Last year, I read a whole lot of articles during the first half of the year (Jan-June). Due to a regular and heavy teaching load, I generally don't have time to read articles during the second half of the year (Aug-Dec). Since I'm on a sabbatical right now, I'm at it again!
I decided some time ago - in fact almost two years ago - to write blog posts that summarises the articles I have read "lately", and to also add super-short annotations both as a public service and also for me to remember what the article was about, and if I liked it. Unfortunately, while I came around to writing blog posts about the articles I read in January, February and March last year, I haven't yet written up blog posts about the articles I read in April, May and June last year! This is thus the first of three blog posts about stuff I read last spring(!) - before I tackle the articles I've read this spring. Better late than never.
While I've harboured some remorse over the delay, I have however come to realise that to a you, dear reader, it doesn't much matter if I read the articles below a year ago or if I read them last week...!
Batch/week 1 - texts about the so-called "creative industries"
Comment: I was working on a paper about "Net literature in China" and I read up on stuff I felt could be beneficial to the paper. In the end, neither me nor my co-author could attend the conference in question (it was held in the Netherlands in the middle of the summer), so we unfortunately had to revoke our submission. That also meant we lost our motivation to finish the paper, so this is one of several papers that is "in the pipe". I hope to able to finish it if/when the opportunity arises, e.g. when I have the time and a good venue (conference, journal special issue, edited book) appears. Get in touch with me if you have any suggestions! I could even imagine us cooperating with a third author if that's what it takes to get the paper/article finished!
- Banks, J., & Deuze, M. (2009). Co-Creative Labour: Introduction for Special Issue of International Journal of Cultural Studies. International Journal of Cultural Studies, 12(5), 419-431. */ "co-creation is used to describe the phenomenon of consumers increasingly participating in the process of making and circulating media content and experiences. ... how should we understand and analyse these value-generating activities?" /*
- Potts, J., & Cunningham, S. (2008). Four models of the creative industries. International Journal of Cultural Policy, 14(3), 233-247. */ Presents four models of the relationship between the creative industries and the larger economy ("welfare", "competition", "growth", "innovation") and examines/evaluates/compares them. "What we aim to provide here is ... a necessary first step ... in developing the economics of the creative industries." /*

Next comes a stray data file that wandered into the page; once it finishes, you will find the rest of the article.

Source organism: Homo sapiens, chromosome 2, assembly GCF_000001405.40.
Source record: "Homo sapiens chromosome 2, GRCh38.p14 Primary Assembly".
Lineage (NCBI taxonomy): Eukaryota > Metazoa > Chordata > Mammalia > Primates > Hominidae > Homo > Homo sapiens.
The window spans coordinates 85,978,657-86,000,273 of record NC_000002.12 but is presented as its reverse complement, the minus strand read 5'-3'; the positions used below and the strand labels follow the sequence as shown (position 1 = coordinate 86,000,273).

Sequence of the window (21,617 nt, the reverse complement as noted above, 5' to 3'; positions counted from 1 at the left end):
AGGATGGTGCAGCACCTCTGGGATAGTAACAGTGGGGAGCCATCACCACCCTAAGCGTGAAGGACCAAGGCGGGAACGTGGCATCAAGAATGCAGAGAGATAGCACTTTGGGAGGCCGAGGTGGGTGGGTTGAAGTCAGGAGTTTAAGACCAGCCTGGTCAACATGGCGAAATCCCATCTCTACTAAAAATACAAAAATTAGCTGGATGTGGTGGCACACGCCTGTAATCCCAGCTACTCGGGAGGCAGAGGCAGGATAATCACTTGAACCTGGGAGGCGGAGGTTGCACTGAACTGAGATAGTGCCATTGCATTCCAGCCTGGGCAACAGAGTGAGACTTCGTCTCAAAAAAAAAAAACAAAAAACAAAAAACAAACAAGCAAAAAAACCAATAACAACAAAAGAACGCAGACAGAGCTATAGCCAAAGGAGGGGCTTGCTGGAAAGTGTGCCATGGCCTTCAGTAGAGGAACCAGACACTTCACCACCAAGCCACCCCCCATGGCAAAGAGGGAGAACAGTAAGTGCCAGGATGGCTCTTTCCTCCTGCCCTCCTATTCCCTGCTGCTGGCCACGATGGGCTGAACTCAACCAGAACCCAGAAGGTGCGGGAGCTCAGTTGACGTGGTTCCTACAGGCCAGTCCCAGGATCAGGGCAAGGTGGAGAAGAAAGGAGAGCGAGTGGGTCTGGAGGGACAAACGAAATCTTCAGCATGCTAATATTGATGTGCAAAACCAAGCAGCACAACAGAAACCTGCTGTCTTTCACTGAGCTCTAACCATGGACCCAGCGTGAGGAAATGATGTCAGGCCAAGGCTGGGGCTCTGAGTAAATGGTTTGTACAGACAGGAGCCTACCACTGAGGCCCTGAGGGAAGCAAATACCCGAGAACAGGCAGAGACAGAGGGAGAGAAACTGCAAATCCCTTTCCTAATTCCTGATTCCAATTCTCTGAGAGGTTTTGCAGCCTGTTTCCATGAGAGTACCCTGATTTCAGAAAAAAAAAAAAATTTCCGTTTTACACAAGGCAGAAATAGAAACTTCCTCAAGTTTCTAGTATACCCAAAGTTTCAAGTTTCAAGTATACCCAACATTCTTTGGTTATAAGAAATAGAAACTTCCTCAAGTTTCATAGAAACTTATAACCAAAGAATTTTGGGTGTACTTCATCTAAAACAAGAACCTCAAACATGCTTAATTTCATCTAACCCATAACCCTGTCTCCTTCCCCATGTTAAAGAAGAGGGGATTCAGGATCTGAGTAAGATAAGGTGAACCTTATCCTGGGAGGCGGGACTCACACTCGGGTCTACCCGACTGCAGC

- Hartley, J., & Keane, M. (2006). Creative industries and innovation in China. International Journal of Cultural Studies, 9(3), 259-262. */ Another special issue in the same journal (see above), this time devoted to the results of "the first-ever international conference held in mainland China on the theme of the creative industries and innovation". This text is the editorial to that special issue. /*
- Potts, J., Hartley, J., Banks, J., Burgess, J., Cobcroft, R., Cunningham, S., & Montgomery, L. (2008). Consumer Co‐creation and Situated Creativity. Industry and Innovation, 15(5), 459-474. */ Yet another paper by the same group of authors about "open innovation", "networks of firms", "consumer-producer co-creation", "digital media", "new business and cultural models" etc. /*
- Wang, Q., & Li, M. (2012). Home computer ownership and Internet use in China: Trends, disparities, socioeconomic impacts, and policy implications. First Monday, 17(2). */ Statistics about trends of Chinese home computer ownership and Internet use against a background of increased income, urbanization, democracy etc. Not very exciting to read, but contains good background information; "China's total Internet sales increased from about one billion Chinese renminbi (RMB) in 2003 ... and reached 498 billion RMB in 2010." /*
Batch/week 2 - texts about ICT and sustainability
Comment: Not all texts below are situated precisely in the the intersection of ICT and sustainability, but it is still based on my interest in that intersection that I have read all of the articles below.
- Ehrlich, P. R., & Ehrlich, A. H. (2013). Can a collapse of global civilization be avoided? Proceedings of the Royal Society B: Biological Sciences, 280(1754). */ "Environmental problems have contributed to numerous collapses of civilizations in the past. Now, for the first time, a global collapse appears likely. Overpopulation, overconsumption by the rich and poor choices of technologies are major drives; dramatic cultural change provides the main hope of averting calamity." Harsh but recommended. /*
- Tainter, J. A. (2006). Social complexity and sustainability. Ecological Complexity, 3(2), 91-103. */ Analyses the connection between (societal) complexity and sustainability and the answer is not very encouraging. "In human society, complexity is linked fundamentally and inextricably to sustainability, but that relationship is neither simple, nor direct, nor constant." Highly recommended. /*
- Tainter, J. A., Allen, T. F. H., & Hoekstra, T. W. (2006). Energy transformations and post-normal science. Energy, 31(1), 44-58. */ "A transition from fossil to renewable fuels, would be likely to involve post-normal science, which is science constrained by uncertainty, urgency, high stakes, and public values." Recommended. /*
- Cramer, B. W. (2012). Man’s need or man’s greed: The human rights ramifications of green ICTs. Telematics and Informatics, 29(4), 337-347. */ Most environmental activists, conscientious consumers and policymakers look to ICTs and see/hope for significant greenhouse gas emission reductions. "there are little-appreciated negative impacts during raw materials extraction and product disposal. Citizens and their leaders often overlook the impacts of these other segments of the item's lifecycle, especially if those impacts are absorbed by peoples and ecosystems in other regions of the world." Good article, I will probably use it in my course. /*